Home / World / Thai political party The nominated king's sister is dissolved

Thai political party The nominated king's sister is dissolved

BANGKOK – A Thai political party that nominated Thailand's king's sister as a prime minister was resolved on Thursday by the constitutional court for "hostile action" against the nation's political system and constitutional monarchy.

According to Thai law, members of the royal family are considered over politics. Ubolratana Rajakanya Sirivadhana Varnavadi, 67, the oldest sister of King Maha Vajiralongkorn Bodindradebayavarangkun, was born a princess but gave up her royal titles as she married an American in 1972.

Yet within hours of Mrs Ubolratana's nomination of Thai Raksa Chart Party last year The month, King Vajiralongkorn, 66, considered her candidacy "inappropriate", effectively ending her short political career.

"The involvement of a high-ranking member of the royal family in politics is in some way against the nation's traditions, customs and culture and is therefore considered unfair and very inappropriate," the king said in a royal communique on February 8.

Constitutional judges on Thursday repeatedly stressed that the monarchy was over politics and that any taking of pages in politics would affect the royal institution's neutrality.

"The act also made Thai people feel that the monarchy, which is the heart of Th ai in people, fell down and was used in a political game," said Taekhet Meenakanit, one of the nine judges.

To prevent the political violence spreading on the streets of Bangkok, which has happened on a regular basis for decades, 1,200 police officers have started around the Constitutional Court on Thursday. Signs of barricades warned that protesters could face six months in prison.

Fans fans cried when they heard the court's judgment.

With the resolution of Thai Raksa Charts, the party's highest leader is prevented from setting up new political parties for 10 years, and its more than 280 candidates are not eligible to participate in national elections scheduled for March 24.

"I'm devastated by the decision," said Preechapol Pongpanich, leader of the Thai Raksa Chart. "The political party's interruptions have affected fundamental political rights and freedoms."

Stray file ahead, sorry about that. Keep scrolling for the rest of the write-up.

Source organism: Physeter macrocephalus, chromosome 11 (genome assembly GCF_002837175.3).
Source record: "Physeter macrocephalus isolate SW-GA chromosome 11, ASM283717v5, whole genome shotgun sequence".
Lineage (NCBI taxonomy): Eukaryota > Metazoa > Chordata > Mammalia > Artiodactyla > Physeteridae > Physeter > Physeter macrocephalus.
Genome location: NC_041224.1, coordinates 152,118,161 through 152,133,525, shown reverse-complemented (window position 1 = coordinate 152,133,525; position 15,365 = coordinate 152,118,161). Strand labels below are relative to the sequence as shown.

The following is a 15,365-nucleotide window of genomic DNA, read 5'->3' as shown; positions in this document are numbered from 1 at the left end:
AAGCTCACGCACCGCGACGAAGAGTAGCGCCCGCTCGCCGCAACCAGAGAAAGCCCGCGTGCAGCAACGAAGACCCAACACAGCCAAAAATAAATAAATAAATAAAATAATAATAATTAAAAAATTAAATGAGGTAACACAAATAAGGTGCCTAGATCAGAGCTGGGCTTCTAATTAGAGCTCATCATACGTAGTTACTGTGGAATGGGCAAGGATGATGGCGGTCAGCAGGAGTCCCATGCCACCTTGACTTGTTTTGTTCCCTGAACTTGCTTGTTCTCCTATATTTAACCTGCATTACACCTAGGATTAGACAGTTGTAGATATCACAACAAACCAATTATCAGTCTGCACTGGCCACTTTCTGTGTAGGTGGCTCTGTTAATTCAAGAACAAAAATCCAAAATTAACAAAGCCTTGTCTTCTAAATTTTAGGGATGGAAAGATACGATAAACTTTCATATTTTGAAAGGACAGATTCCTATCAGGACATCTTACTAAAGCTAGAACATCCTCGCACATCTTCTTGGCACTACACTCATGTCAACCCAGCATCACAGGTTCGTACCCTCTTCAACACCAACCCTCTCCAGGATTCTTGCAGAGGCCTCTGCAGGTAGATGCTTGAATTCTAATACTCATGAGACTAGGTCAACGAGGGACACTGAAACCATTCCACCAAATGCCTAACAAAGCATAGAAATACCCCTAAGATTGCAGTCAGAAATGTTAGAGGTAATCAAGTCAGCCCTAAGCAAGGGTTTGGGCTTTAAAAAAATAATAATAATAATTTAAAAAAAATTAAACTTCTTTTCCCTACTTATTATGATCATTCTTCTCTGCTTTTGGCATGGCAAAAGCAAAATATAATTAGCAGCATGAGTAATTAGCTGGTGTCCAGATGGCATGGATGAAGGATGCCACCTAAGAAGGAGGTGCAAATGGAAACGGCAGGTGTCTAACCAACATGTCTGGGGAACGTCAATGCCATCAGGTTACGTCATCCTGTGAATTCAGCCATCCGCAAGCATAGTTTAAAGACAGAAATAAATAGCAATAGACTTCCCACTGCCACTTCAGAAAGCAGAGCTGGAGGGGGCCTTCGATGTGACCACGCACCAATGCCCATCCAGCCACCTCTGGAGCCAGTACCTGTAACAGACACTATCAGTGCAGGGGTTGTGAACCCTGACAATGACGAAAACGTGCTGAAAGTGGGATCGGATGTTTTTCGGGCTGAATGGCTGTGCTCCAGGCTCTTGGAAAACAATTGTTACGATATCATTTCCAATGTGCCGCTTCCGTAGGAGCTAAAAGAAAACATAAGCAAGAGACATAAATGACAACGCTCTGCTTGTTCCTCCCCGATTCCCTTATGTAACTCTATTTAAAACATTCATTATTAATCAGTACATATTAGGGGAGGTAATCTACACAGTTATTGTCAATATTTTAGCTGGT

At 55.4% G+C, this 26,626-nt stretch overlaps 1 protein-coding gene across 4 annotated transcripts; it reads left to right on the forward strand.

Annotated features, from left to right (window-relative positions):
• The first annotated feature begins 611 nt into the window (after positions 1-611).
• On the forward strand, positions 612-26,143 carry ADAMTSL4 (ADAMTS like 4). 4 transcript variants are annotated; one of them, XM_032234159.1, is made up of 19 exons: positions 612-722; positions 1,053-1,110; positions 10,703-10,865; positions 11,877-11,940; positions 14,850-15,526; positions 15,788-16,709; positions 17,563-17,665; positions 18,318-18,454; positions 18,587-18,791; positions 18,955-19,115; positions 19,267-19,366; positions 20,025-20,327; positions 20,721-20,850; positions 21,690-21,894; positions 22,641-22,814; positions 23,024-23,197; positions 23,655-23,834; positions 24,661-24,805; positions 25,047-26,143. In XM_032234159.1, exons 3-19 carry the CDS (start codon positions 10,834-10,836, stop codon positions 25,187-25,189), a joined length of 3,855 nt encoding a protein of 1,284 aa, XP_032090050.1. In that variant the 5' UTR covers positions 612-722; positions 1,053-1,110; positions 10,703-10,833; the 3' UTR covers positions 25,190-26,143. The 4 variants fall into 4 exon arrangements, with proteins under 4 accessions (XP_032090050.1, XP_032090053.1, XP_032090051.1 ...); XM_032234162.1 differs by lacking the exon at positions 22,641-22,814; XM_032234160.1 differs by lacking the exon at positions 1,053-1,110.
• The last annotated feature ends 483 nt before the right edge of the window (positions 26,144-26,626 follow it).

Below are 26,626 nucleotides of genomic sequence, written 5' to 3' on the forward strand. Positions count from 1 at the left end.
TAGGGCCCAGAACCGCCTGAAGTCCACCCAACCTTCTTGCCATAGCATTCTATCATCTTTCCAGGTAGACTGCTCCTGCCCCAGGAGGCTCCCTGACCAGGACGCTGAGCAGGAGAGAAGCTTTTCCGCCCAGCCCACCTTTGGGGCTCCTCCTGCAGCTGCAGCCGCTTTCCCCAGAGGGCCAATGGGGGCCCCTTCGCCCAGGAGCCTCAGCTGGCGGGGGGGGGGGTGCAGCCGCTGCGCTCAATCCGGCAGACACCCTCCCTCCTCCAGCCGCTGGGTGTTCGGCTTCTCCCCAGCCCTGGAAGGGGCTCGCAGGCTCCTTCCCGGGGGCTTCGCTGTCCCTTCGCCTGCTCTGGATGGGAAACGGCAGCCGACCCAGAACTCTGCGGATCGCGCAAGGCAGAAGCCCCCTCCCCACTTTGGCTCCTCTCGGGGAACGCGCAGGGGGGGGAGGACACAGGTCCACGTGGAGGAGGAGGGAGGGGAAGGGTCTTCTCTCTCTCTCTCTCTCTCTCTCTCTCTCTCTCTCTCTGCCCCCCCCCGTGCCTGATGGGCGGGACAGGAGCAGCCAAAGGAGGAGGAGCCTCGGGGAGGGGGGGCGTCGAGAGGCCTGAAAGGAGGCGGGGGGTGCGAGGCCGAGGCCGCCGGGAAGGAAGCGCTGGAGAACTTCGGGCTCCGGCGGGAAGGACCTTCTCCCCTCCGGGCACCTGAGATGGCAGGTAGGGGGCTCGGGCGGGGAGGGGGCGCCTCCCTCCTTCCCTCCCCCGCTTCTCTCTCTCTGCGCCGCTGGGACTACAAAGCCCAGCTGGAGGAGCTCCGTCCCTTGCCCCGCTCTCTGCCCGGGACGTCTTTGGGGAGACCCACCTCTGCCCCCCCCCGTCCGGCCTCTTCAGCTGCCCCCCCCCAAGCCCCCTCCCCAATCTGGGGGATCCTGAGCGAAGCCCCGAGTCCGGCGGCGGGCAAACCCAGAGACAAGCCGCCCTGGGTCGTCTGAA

He added: "Our party, even though it was only short-lived for four months, received much kindness from the people. We want to do good to the country, and we have pure intentions."

Human rights groups could quickly condemn the court's unanimous judgment.

"This decision highlights the Thai authorities' abuse of legal powers to restrict the peaceful association and expression of the political opposition," said Katherine Gerson, Amnesty International's Thai campaigner, in a statement.

Thailand has been ruled by a military junta since a coup in 2014, which troubled forces loyal to the Shinawatra family who had dominated politics for nearly two decades, Thai Raksa Chart, whose name means "Thai Save the Nation," was one of several parties affiliated with Shinawatras who drove During the upcoming elections

Prayuth Chan-ocha, a former general and junta's chief masterminded the coup, was later named Thailand's prime minister by a rubber stamp legislator, running for prime minister as a candidate for the Palang Pracharat Party, which is considered to be a proxy for a military who has constructed 12 successful cups since 1932.

the elite vote, but often unreliable in Thailand, puts the military-bound party well behind Pheu Thai, the main political vehicle for the Shinawatra family.

Although Thailand continues with democratic rituals – competing campaign posters in the streets, a transgender candidate for prime minister and a party whose platform focuses on the promotion of marijuana – this month's election is much reduced.

A constitution drawn up under military rule empowers Parliament to elect a prime minister, including those who are not elected MPs, as well as Mr Prayuth. The Senate will be appointed by the military rather than elected by the electorate, which includes more than seven million electors.

As Thaksin Shinawatra, a billionaire from Thailand's northern, broke the political scene of Prime Minister 2001, parties that have adapted to him have won every election. Both Mr Thaksin and his sister, Yingluck Shinawatra, who also served as prime minister, now live in foreign exile after corruption-related beliefs in absence.

Mr. Thaksin was invisible in a 2006 coup, among other things he whispered that he built a power base that challenged the authority of Thailand's monarchy and political forces near it.

Thailand has some of the world's strictest lease majesty laws, criminalizing insults against monarchy. During the turbulent hours when Ms Ubolratana's candidacy was announced and then dismissed last month, many Thai political analysts refused to comment on the developed political drama.

Political activists and commentators have also been accused for other reasons. Last year, Thanathorn Juangroongruangkit, the young leader of the Future Forward Party, and a vocal critic of the military regime were accused of breaking the law on computer crime, punishing the sharing of false news and being considered a blunt political instrument by human rights groups.

At the beginning of the month, the police filed a complaint against Pongsakorn Rodchompoo, a deputy leader of Future Forward, who accused him of contending with the same act. The fate of both politicians will be decided after the election.

Source link